Chef Carmelo Carnevale heads the kitchen at Osteria Romana, though much of the culinary influence also comes from owner Andrea Reitano (whose previous projects included Assunta Madre and Caffee Rei in Mayfair) – he studied in Rome and has a Roman grandmother. (Here’s our foodie guide to Rome if you’re planning a trip).
What’s the vibe like?
Osteria Romana strikes a surprisingly low-key note considering its upscale location, right next to Hyde Park and a stone’s throw from the Bulgari Hotel.
A small, softly lit space, the décor keeps it simple with plain wooden flooring and furniture, earth-hued walls and little copper lamps that shine inviting pools of light over each table. Pots of vivid green basil adorn each table and a wall-to-wall wine rack provides a focal point at one end of the room. The effect is intimate, unpretentious but still tastefully sleek – it is Knightsbridge, after all.
How does the menu work?
The structure of the menu at Osteria Romana is classically Italian, divided into antipasti, pasta and soups, and main courses, plus dessert. Order all four courses for a true Italian feast, though as portions are generous (particularly the pasta), just one would do if you’re after something lighter. Prices, while not low, are still reasonable for this expensive part of London.
Dishes on offer maintain a strictly Roman focus – ingredients like salt cod, pecorino, artichokes and broad beans abound, and the menu is full of classics native to the Eternal City, from cacio e pepe (here’s Padella’s famous recipe) and bucatini amatriciana to Roman-style tripe and oxtail stew.
Which dishes should we order at Osteria Romana?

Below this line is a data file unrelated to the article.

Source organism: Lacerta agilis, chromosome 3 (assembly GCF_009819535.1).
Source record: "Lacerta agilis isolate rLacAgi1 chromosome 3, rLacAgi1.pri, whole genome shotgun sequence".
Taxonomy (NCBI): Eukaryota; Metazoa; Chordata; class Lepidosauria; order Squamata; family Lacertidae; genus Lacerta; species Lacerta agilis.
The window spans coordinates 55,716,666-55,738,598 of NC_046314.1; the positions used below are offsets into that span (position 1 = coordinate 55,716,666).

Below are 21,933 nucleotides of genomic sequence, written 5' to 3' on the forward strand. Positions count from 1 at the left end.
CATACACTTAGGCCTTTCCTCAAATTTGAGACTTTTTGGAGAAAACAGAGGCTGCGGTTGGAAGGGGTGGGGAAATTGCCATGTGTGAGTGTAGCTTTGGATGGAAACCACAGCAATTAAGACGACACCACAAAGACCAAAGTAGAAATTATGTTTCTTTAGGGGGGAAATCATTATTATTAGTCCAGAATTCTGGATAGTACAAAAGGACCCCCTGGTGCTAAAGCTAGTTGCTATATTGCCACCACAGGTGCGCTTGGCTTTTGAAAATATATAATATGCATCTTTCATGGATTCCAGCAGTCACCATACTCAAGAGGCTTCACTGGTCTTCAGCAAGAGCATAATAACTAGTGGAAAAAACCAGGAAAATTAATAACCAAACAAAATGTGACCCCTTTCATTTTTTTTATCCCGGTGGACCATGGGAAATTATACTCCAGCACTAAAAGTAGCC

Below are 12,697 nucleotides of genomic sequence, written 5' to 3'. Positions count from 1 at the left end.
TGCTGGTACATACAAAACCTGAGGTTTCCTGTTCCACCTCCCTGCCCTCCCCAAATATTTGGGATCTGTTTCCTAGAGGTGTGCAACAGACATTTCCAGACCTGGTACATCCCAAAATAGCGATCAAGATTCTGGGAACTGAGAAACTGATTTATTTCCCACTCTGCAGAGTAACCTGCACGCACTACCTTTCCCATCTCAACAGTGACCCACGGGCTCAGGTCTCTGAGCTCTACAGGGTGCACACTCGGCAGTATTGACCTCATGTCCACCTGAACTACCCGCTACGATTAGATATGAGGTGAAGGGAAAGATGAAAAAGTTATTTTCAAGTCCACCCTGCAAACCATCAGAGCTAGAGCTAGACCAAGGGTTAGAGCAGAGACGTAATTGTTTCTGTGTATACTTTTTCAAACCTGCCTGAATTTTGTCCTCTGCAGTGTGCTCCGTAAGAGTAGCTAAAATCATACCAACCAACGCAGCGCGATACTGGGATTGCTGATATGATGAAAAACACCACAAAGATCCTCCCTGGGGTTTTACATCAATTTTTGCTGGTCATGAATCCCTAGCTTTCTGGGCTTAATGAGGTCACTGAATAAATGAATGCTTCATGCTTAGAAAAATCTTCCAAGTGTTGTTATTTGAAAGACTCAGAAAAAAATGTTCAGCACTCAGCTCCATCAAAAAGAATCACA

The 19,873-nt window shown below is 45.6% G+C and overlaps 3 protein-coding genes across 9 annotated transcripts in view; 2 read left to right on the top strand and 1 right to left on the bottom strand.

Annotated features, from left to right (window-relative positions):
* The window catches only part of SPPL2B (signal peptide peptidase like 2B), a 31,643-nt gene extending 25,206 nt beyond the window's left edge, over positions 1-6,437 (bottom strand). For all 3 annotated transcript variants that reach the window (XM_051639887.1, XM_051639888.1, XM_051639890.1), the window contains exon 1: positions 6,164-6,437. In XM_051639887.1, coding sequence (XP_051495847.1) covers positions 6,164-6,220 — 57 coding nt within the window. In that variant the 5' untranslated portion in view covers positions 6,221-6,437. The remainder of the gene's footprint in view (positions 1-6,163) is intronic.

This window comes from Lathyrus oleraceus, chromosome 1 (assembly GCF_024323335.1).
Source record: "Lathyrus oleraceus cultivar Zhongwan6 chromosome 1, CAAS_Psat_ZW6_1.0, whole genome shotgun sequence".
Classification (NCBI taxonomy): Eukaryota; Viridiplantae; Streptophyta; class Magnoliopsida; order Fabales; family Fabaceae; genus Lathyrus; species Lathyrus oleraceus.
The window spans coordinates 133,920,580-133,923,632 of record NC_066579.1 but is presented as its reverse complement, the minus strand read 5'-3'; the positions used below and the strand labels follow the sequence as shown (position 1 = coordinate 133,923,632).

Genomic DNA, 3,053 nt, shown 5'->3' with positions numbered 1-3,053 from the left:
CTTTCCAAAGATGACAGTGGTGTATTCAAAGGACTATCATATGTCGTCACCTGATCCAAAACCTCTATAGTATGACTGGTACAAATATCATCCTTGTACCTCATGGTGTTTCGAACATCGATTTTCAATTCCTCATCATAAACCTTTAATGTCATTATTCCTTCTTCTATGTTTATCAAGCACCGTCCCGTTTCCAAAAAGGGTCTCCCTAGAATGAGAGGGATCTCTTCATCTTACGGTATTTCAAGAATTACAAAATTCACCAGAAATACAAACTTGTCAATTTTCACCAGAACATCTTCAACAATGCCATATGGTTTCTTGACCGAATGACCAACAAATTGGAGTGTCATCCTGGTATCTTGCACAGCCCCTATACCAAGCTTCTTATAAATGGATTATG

Four fat, handmade gnocchi were the stars of our antipasti. Pleasingly fluffy, they came drizzled with a decadent, moreish black truffle and pecorino sauce. Well-made rice croquettes, with a crisp exterior and meaty ragu filling, were complemented by a tangy tomato velouté.
Spaghetti carbonara, that iconic Roman dish, was note perfect, with a silky properly emulsified sauce. Tonnarelli with artichokes and red prawns combined juicy crustacean with dried shards of artichokes and a bisque-like sauce. Lamb chops – served with ultra-smooth mashed potatoes and crispy leeks – were pink, tender and deeply flavoured.
Which dishes should we miss?
There were no real misfires but the saltimbocca – veal wrapped in parma ham with sage – was a little underwhelming, the meat slightly chewy and the parma ham a little measly in quantity. Top marks for the rich marsala sauce, though.
What’s dessert like?
Desserts are simple and straightforward – from tiramisu to cherry and ricotta tart. Our espressos came with large jars of biscotti and almond cookies that we were invited to help ourselves from.
Looking for the best coconut water? Read on to find the results of our coconut drink taste test.
Some drinking coconut water is made from green coconuts, other coconut waters are pure coconut water and others have added natural fruit sugar, so we put all of the best coconut water brands to the test.